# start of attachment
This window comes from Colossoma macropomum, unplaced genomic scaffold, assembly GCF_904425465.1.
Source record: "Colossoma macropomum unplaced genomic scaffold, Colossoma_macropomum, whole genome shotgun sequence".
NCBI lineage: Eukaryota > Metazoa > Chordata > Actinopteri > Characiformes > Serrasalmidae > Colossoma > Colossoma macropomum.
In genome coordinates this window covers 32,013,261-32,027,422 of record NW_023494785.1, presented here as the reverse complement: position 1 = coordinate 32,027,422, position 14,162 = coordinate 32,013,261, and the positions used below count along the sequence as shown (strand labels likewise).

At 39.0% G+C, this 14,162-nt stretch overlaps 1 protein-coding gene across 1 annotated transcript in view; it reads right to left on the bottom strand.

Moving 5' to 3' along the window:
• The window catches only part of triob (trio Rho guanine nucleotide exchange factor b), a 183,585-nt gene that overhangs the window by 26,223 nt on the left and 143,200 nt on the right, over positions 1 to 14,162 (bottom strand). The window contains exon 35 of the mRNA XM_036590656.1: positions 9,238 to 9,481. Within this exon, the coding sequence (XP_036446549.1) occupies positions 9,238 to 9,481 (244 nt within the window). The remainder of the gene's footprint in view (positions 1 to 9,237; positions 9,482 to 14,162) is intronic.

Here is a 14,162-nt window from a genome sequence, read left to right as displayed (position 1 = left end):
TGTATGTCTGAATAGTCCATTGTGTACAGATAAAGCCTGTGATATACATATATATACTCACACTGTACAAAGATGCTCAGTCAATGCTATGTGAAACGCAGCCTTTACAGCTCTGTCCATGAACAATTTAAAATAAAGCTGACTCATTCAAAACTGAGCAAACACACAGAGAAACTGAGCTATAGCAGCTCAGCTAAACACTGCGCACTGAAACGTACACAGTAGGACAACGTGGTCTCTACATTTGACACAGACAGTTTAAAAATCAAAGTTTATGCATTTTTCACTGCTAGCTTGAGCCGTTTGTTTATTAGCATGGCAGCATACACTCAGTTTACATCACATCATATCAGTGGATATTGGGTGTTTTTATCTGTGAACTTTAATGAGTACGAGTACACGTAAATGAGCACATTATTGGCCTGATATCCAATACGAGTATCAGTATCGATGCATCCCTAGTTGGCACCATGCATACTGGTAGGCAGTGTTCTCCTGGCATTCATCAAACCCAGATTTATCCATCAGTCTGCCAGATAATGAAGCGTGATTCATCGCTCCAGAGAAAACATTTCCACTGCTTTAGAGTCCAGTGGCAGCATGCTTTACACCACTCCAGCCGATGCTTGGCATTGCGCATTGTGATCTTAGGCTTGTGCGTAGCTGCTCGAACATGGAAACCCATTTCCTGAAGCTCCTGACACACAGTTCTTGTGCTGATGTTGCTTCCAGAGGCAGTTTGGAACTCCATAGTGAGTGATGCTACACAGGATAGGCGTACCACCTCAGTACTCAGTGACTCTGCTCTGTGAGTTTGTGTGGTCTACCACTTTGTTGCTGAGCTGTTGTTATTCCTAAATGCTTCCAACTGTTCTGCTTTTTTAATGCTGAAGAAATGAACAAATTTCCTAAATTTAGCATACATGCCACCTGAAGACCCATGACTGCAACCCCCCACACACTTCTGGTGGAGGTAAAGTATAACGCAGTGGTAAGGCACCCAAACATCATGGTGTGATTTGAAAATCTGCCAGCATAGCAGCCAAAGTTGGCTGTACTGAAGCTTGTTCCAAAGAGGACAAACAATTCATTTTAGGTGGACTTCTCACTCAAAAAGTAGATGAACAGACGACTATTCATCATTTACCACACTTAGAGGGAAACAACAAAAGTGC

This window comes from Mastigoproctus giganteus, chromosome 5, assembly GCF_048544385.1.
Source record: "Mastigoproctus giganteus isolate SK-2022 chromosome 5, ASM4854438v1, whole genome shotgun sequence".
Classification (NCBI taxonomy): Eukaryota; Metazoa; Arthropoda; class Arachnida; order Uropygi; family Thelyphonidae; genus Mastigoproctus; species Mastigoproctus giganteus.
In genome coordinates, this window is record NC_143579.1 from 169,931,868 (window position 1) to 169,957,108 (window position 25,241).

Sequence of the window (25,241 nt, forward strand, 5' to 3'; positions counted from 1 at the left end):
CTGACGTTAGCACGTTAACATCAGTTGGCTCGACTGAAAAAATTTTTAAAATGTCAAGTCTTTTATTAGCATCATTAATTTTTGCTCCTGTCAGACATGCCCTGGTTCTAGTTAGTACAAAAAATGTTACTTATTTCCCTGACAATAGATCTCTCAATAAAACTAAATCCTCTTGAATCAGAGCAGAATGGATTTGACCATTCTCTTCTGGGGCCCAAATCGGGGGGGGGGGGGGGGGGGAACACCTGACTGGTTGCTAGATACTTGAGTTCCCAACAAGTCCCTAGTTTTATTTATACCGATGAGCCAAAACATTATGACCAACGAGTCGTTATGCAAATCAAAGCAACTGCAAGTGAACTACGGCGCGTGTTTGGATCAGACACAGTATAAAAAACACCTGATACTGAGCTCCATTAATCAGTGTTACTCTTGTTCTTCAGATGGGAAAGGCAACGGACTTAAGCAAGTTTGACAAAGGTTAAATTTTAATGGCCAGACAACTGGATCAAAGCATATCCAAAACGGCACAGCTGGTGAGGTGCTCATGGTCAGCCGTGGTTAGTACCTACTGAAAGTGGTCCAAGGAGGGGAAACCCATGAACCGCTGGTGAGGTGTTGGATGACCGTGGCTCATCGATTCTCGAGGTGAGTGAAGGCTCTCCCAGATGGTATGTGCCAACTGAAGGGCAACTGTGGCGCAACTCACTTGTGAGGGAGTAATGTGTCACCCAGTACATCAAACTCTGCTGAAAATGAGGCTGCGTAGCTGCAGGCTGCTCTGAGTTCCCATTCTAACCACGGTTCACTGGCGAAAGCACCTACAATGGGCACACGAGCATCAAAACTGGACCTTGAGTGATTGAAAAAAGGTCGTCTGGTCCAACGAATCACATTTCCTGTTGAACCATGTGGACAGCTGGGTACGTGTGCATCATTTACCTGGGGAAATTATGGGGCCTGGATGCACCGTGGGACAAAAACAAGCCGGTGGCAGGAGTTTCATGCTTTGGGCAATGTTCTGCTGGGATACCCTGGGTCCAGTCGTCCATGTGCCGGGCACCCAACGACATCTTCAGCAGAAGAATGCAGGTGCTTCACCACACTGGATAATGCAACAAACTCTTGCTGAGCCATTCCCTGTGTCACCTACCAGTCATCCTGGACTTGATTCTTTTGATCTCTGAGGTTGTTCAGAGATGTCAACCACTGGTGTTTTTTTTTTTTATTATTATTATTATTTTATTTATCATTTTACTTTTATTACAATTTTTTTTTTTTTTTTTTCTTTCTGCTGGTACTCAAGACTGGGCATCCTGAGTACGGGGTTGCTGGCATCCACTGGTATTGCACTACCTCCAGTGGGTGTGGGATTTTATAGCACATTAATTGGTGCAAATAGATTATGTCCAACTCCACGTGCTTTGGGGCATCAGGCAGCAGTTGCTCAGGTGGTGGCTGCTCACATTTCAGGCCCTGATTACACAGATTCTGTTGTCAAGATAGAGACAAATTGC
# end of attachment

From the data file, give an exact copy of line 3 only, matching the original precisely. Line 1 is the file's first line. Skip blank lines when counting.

NCBI lineage: Eukaryota > Metazoa > Chordata > Actinopteri > Characiformes > Serrasalmidae > Colossoma > Colossoma macropomum.